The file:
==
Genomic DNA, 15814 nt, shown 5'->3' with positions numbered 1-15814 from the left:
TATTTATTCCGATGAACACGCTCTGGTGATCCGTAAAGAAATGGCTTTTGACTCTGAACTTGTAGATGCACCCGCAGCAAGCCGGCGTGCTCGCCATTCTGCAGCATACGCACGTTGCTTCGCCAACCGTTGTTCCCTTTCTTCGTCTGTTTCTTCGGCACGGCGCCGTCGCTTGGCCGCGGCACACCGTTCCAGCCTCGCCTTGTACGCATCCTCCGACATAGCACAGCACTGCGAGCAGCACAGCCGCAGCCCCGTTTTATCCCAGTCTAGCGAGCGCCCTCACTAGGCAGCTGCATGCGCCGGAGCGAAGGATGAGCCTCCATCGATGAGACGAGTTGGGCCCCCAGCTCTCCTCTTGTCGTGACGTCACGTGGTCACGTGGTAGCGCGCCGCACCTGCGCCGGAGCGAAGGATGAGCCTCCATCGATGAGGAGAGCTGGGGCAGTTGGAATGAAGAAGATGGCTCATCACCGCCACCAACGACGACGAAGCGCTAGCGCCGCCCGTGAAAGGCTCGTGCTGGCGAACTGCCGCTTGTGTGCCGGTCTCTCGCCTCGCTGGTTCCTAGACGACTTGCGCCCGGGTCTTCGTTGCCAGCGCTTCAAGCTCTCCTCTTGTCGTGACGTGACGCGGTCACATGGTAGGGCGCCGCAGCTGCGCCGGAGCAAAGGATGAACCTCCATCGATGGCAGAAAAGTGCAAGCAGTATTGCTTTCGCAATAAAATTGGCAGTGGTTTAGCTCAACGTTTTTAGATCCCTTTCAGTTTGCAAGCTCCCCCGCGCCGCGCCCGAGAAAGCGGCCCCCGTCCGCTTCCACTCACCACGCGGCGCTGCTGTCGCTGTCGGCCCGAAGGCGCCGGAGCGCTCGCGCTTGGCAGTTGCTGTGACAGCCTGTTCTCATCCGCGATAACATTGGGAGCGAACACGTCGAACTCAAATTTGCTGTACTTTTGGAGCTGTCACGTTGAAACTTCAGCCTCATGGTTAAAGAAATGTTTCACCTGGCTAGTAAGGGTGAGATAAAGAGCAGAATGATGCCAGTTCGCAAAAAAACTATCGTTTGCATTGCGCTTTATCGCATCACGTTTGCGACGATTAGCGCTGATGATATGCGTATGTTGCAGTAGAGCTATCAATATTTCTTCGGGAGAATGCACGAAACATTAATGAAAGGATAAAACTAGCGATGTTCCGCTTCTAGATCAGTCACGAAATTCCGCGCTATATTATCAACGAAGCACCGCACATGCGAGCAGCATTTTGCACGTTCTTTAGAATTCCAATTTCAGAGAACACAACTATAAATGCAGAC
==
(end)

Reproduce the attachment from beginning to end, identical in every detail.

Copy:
Genomic DNA, 15814 nt, shown 5'->3' with positions numbered 1-15814 from the left:
TATTTATTCCGATGAACACGCTCTGGTGATCCGTAAAGAAATGGCTTTTGACTCTGAACTTGTAGATGCACCCGCAGCAAGCCGGCGTGCTCGCCATTCTGCAGCATACGCACGTTGCTTCGCCAACCGTTGTTCCCTTTCTTCGTCTGTTTCTTCGGCACGGCGCCGTCGCTTGGCCGCGGCACACCGTTCCAGCCTCGCCTTGTACGCATCCTCCGACATAGCACAGCACTGCGAGCAGCACAGCCGCAGCCCCGTTTTATCCCAGTCTAGCGAGCGCCCTCACTAGGCAGCTGCATGCGCCGGAGCGAAGGATGAGCCTCCATCGATGAGACGAGTTGGGCCCCCAGCTCTCCTCTTGTCGTGACGTCACGTGGTCACGTGGTAGCGCGCCGCACCTGCGCCGGAGCGAAGGATGAGCCTCCATCGATGAGGAGAGCTGGGGCAGTTGGAATGAAGAAGATGGCTCATCACCGCCACCAACGACGACGAAGCGCTAGCGCCGCCCGTGAAAGGCTCGTGCTGGCGAACTGCCGCTTGTGTGCCGGTCTCTCGCCTCGCTGGTTCCTAGACGACTTGCGCCCGGGTCTTCGTTGCCAGCGCTTCAAGCTCTCCTCTTGTCGTGACGTGACGCGGTCACATGGTAGGGCGCCGCAGCTGCGCCGGAGCAAAGGATGAACCTCCATCGATGGCAGAAAAGTGCAAGCAGTATTGCTTTCGCAATAAAATTGGCAGTGGTTTAGCTCAACGTTTTTAGATCCCTTTCAGTTTGCAAGCTCCCCCGCGCCGCGCCCGAGAAAGCGGCCCCCGTCCGCTTCCACTCACCACGCGGCGCTGCTGTCGCTGTCGGCCCGAAGGCGCCGGAGCGCTCGCGCTTGGCAGTTGCTGTGACAGCCTGTTCTCATCCGCGATAACATTGGGAGCGAACACGTCGAACTCAAATTTGCTGTACTTTTGGAGCTGTCACGTTGAAACTTCAGCCTCATGGTTAAAGAAATGTTTCACCTGGCTAGTAAGGGTGAGATAAAGAGCAGAATGATGCCAGTTCGCAAAAAAACTATCGTTTGCATTGCGCTTTATCGCATCACGTTTGCGACGATTAGCGCTGATGATATGCGTATGTTGCAGTAGAGCTATCAATATTTCTTCGGGAGAATGCACGAAACATTAATGAAAGGATAAAACTAGCGATGTTCCGCTTCTAGATCAGTCACGAAATTCCGCGCTATATTATCAACGAAGCACCGCACATGCGAGCAGCATTTTGCACGTTCTTTAGAATTCCAATTTCAGAGAACACAACTATAAATGCAGAC